Another conference, and because it went well last time I'm going to continue with live blogging as a proxy for taking notes. This time it's Supersymmetry 2013, held in Trieste. Travel here was pretty awful, but I might put my complaints into a different post if I feel like it. (Protip: don't fly with Alitalia.)
Interestingly, we start with a talk not about LHC results, the Higgs or even SUSY in general. The first talk after the introduction is Stefano Profumo on Dark Matter.
9:35am: Stefano Profumo: Searching for Dark Matter from the Sky
Specifically, this is a talk on indirect detection. The defining question of this talk is whether we can do fundamental (particle) physics with ID? Historically, the answer has been yes; anti-matter, muons, pions and neutrino masses begin examples.
Three candidates for modes statements: the positron excess, gamma ray excess and the 130GeV line.
We start with the positron fraction excess, first really brought to excitement by PAMELA. It is generic that secondary particles have a declining spectrum as a function of energy, in contrast to the observation. The first question: is this a real excess? The observations of other experiments (Fermi, AMS) seem to say yes, very much so. So the more important question is: what is it?
In general terms, it seems that it has to be an additional source of high energy positrons and electrons. So the well-known question at this point: DM or Pulsars (or something else)?
The problem with DM, after AMS, is that two-body SM final states are essentially ruled out. Pulsars seem to work with reasonably choices of parameters. But can we distinguish the two cases? What of anisotropy in arrival direction? This requires a local pulsar, so is not guaranteed. Alternatively, look for secondary photons (ISR, Inverse Compton). This is not ruled out yet but is in trouble. We have no anisotropy but the limits do not yet probe the most likely regions.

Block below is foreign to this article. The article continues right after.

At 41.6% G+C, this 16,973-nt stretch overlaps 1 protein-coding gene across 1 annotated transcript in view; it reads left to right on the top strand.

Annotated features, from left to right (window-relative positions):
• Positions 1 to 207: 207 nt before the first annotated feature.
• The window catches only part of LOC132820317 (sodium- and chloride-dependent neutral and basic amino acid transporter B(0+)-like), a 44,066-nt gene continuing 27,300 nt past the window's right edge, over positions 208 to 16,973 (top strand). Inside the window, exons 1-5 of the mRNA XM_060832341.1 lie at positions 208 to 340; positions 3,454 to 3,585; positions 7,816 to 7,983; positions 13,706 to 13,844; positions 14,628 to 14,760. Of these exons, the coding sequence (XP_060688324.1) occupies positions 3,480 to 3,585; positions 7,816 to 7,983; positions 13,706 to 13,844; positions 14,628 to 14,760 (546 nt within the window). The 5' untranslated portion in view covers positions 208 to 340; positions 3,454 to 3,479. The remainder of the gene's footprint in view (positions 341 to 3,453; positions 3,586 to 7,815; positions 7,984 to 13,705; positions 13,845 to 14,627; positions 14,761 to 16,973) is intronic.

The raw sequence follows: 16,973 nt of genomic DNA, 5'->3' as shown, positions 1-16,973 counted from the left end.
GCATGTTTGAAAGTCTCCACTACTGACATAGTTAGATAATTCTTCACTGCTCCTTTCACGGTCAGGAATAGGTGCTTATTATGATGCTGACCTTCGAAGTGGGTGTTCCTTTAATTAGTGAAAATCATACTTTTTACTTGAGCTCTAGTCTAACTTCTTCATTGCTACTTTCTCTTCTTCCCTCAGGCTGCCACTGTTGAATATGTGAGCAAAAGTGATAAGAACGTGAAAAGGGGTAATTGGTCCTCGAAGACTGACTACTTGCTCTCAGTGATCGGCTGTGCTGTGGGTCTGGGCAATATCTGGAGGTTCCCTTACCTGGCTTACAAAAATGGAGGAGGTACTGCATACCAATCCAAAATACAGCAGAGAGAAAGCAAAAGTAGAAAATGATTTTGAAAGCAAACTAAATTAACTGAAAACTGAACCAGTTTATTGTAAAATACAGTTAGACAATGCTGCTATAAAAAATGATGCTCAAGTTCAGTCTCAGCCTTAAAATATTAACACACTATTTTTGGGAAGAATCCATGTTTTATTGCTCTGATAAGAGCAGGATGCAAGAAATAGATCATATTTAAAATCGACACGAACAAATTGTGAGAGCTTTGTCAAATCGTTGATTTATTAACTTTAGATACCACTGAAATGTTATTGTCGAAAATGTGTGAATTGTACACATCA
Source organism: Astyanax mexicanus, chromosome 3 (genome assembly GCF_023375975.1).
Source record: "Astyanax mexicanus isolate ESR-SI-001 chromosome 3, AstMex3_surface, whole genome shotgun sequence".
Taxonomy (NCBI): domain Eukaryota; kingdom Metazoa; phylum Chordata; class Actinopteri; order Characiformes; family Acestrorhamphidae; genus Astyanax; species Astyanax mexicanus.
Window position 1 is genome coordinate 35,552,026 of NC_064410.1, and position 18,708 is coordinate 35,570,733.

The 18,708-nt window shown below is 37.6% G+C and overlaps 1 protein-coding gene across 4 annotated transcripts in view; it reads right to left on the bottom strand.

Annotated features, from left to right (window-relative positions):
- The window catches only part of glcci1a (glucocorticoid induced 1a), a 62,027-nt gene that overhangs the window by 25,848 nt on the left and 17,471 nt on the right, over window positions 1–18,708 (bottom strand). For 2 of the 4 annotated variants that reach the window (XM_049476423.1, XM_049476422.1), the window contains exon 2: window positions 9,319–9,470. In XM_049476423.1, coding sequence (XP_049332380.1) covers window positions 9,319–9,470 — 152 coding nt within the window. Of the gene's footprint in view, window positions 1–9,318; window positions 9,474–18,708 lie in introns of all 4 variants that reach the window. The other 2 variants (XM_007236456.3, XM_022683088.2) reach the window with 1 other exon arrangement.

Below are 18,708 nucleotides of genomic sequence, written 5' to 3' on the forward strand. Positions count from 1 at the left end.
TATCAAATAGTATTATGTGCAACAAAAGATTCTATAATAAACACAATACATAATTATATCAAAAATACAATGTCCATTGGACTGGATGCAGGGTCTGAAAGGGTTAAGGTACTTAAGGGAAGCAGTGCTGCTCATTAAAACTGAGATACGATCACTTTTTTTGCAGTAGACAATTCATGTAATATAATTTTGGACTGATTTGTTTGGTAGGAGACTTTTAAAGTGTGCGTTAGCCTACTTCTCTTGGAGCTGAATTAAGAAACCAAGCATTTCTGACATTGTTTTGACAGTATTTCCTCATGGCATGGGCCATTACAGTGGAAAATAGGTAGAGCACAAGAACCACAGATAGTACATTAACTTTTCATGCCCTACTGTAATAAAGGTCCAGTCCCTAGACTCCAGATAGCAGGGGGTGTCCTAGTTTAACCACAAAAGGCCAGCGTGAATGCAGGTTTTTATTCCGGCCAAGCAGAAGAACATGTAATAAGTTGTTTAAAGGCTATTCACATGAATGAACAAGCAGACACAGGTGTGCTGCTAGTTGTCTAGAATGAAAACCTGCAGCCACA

Summary: pulsars looking much healthier than DM right now. ACTs might be able to find an anisotropy and end this debate.
Next we have the galactic centre gamma-ray excess popularised by Dan Hooper among others. The GC has the best expected signal but worst backgrounds.
If you don't model backgrounds carefully enough, you might generate a "Goodenough Hooperon". Still, the excess does seem to be real at around 10 GeV of so.
Modelling backgrounds with too much detail can also be a problem. Too many knobs to tune the backgrounds will absorb almost any possible signal.
In general, all consideration of the GC suffers from the presence of a supermassive black hole, which easily can generate enough power to explain the possible signal.
Finally we come to the 130 GeV line that has grabbed a lot of attention of late. It this is a real signal it would have huge implications for e.g. SUSY searches at the LHC, because we would know the LSP mass. Line seems to exist even after accounting for Fermi bubble backgrounds. What of systematic effects, especially energy rconstruction? A new analysis tool, Pass 8, is currently in testing and should help shed light on this point.
Ultimately, we probably have to wait for HESS-2 or CTA, which will say one way or the other.
What of astrophysical origins? Need a nearly-monochromatic electron beam converting nearly all the electron energy to gamma rays. Can happen from pulsar winds, but need at least 5 pulsars. All with the same monochromatic electron energy? Unlikely.
Final line: calling back to an earlier comment, there is a way to fit all the data with a simple NMSSM model. Fine-tuned as hell, but this is 2013.